Mark Robinson, Companies Editor – Investors Chronicle
28 October 2019
The advisory complex, along with the wider economy, continues to be hamstrung by external political events. Indexing giant MSCI recently highlighted the prospect of investors clawing back billions through a bounce in equity values and retracement in the dollar/sterling exchange rate assuming a positive outcome in the ongoing Brexit negotiations.
At the time of writing UK and European Union officials are locked in negotiations trying to sort out a trade settlement that would be acceptable to both parties. However, even if they find enough common ground to go forward with what they consider an equitable arrangement, it would still require approval by both the UK and European Parliaments – a distant prospect.
The number of initial public offerings in the UK has fallen away dramatically, a reflection of reduced risk appetite as companies are effectively being asked to second-guess the outcome of the drawn-out political negotiations.
It’s a nightmare from a risk management perspective, so it’s not surprising to learn that the amount of capital raised on the London Stock Exchange has reduced markedly through the year, mirrored by the fact that by the end of September new issuances had reached one-third of their overall level for 2018 – and it’s not as if that was a vintage year.
Admittedly, the UK isn’t alone. The number of new admissions across Europe has fallen to its lowest level in a decade, or in five-years in terms of deal value. Confidence has faltered through 2019, but there are also structural issues at play. We are seeing a swing away from actively managed funds – those which typically would include recently listed stocks within their portfolios - in favour of index trackers, while a hefty increase in private equity-backed investments has meant that more start-ups aren’t being brought to market during their high-growth phase.
Even if we accept that the global economy is beginning to cool, or that changing investment patterns are reducing incentives to go public, it would be safe to assume that a political element is having an outsized effect on stock market activity.
Politics aside, the other chief development for the advisory complex through 2019 centres on the audit industry, or the ways in which it should be reformed in the wake of several high-profile fails in recent times. The final report of the Competition and Markets Authority (CMA) was released in April and it seems probable that most of the large audit firms will voluntarily separate their audit divisions from the consultancy divisions ahead of any new legislation. The timetable for this change is difficult to estimate and we know that some firms are opposed to the main CMA recommendations on the grounds that they wouldn’t automatically guarantee an increase in quality, even though it might appear that systems had become more robust.
There certainly wasn’t wholesale change on display in the audit space over the last quarter, though a net brace, including a new mandate from IG Design Group, was enough to propel PricewaterhouseCoopers (PwC) into the outright lead in the AIM 100 rankings. BDO stretched further ahead of the field in our AIM auditor rankings for the quarter. A handful of gains contrasts with the experience of its nearest challengers, all of which experienced a contraction in numbers through the period. No absence of activity in the broad Industrials sector, where Grant Thornton has taken a share of the lead due to a fall-away in numbers by BDO. Nexia Smith & Williamson joined Mazars and PKF Littlejohn in seventh place, moving above two members of the ‘Big Four’ - Deloitte and EY - in the process. RSM has moved into outright third in the Technology rankings after electronic payments specialist Bango came on board.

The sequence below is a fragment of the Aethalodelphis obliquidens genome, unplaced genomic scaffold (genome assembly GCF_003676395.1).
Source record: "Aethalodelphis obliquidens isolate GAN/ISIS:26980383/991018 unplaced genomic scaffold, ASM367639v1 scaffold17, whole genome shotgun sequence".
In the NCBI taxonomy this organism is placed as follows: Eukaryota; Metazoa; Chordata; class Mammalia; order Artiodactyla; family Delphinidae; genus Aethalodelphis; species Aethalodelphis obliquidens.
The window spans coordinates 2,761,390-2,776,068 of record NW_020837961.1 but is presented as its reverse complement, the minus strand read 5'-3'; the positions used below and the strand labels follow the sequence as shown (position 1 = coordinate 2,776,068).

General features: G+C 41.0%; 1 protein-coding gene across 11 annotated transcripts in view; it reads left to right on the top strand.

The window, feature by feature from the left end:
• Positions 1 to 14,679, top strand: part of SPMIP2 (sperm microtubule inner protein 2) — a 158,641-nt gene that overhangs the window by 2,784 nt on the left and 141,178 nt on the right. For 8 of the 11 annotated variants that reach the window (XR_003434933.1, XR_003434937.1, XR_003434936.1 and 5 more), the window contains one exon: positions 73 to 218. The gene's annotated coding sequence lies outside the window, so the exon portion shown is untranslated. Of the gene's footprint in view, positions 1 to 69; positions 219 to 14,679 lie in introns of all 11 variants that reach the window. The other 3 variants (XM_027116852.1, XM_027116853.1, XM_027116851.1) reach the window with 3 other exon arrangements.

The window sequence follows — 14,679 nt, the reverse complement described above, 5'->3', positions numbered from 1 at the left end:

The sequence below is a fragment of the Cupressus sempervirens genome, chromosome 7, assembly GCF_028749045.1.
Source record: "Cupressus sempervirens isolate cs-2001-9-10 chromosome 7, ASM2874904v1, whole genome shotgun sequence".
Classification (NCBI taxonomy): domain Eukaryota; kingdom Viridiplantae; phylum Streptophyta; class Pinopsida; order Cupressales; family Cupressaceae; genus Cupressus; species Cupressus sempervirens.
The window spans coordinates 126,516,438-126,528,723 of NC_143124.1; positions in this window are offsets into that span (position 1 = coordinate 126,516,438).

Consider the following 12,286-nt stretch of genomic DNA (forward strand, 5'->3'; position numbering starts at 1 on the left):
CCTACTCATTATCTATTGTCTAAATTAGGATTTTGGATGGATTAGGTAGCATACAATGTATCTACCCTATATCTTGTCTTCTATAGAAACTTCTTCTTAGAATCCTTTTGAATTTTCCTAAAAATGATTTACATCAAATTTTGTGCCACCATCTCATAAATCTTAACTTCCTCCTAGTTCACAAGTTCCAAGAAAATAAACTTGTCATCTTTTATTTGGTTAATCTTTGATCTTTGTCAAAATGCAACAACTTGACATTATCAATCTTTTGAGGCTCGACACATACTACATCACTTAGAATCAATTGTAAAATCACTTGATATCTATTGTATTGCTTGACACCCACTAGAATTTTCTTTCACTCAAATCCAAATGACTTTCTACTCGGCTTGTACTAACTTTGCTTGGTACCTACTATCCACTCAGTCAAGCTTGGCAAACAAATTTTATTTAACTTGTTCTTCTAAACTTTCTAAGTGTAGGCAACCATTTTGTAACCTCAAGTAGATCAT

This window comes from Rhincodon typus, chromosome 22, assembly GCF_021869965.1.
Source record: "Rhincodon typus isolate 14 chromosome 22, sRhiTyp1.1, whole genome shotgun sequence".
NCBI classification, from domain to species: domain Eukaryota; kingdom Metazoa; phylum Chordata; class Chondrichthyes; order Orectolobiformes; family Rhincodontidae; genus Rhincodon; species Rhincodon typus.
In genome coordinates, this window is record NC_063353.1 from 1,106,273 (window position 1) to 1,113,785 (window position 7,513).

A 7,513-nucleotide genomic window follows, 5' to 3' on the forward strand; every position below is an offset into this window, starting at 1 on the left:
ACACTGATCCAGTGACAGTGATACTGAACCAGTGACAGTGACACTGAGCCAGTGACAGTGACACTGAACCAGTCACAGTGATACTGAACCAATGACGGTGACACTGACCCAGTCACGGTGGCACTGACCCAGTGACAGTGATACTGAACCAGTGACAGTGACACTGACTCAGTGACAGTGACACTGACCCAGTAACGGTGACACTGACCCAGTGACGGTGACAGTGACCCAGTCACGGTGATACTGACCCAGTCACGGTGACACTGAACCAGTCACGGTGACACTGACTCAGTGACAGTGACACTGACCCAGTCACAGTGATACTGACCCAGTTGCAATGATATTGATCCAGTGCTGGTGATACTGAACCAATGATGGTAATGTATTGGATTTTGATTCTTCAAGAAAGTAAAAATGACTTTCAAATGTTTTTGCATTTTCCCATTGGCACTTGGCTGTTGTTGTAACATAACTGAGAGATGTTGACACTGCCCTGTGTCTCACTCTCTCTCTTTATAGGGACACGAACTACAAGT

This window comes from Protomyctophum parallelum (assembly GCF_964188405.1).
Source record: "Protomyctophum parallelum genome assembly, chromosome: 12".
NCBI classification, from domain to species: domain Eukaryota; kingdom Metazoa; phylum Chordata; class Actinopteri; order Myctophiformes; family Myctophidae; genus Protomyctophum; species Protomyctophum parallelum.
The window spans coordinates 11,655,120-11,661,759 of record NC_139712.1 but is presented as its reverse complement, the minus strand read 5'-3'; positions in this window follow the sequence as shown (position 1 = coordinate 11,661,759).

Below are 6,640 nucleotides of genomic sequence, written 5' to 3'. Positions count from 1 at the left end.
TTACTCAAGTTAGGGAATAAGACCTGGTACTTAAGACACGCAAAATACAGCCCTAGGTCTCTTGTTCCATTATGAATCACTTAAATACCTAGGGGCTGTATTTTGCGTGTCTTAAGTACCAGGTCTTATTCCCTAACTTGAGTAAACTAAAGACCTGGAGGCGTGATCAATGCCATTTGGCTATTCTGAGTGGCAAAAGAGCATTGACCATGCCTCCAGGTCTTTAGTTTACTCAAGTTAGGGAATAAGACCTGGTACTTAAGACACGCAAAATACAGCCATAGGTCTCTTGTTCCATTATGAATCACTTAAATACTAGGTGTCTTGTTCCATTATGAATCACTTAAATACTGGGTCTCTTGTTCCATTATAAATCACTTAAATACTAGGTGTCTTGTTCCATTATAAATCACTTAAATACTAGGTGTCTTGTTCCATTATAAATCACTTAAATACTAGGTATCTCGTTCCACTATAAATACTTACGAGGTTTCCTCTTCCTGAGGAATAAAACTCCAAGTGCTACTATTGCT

Within the stockbroking rankings, Cenkos Securities has taken a share of the lead in the Industrials rankings. It now shares top billing with finnCap on the back of new mandates from Velocity Composites and Brickability Group. Numis Securities has secured the outright lead in the Financials table after hitherto leader Liberum Capital shed three constituents through the period.
Activity in the financial PR rankings was confined to just a few sectors, as Alma PR and Yellow Jersey PR was drawn into a share of second place in the new Consumer Discretionary & Consumer Staples rankings, as numbers for Newgate Communications contracted markedly. Camarco has secured the outright lead in the Energy sector following its appointment by Block Energy PLC, as Vigo Communications drops down into the silver medal position. IFC Advisory has taken the lead in the Industrials rankings at the expense of FTI Consulting. Camarco has moved into a share of third place, while the changing of the guard also had beneficial effects for Hudson Sandler and Newgate Communications.
The situation was similar within the nominated adviser rankings for the quarter, as Beaumont Cornish has taken outright second in the Basic Materials sector at the expense of Strand Hanson which has moved back into third place. Allenby Capital and Grant Thornton have been elevated into a share of fifth place alongside Numis Securities. The Consumer Discretionary & Consumer Staples sector now has a new joint frontrunner as Allenby Capital has moved alongside N+1 Singer. Meanwhile, Cenkos Securities has surged into the lead in the Industrials rankings through a handful of new client mandates.
Within the legal fraternity serving AIM, Gowling WLG has taken a share of the lead in the AIM 100 alongside CMS, after the latter law firm shed an index constituent through the period, while Norton Rose Fulbright moved up to joint third place. Pinsent Masons is into the outright lead in the Consumer Discretionary & Consumer Staples sector after Osborne Clarke shed three clients through the quarter. And Mills & Reeve made good headway in both the Industrials and Technology sectors.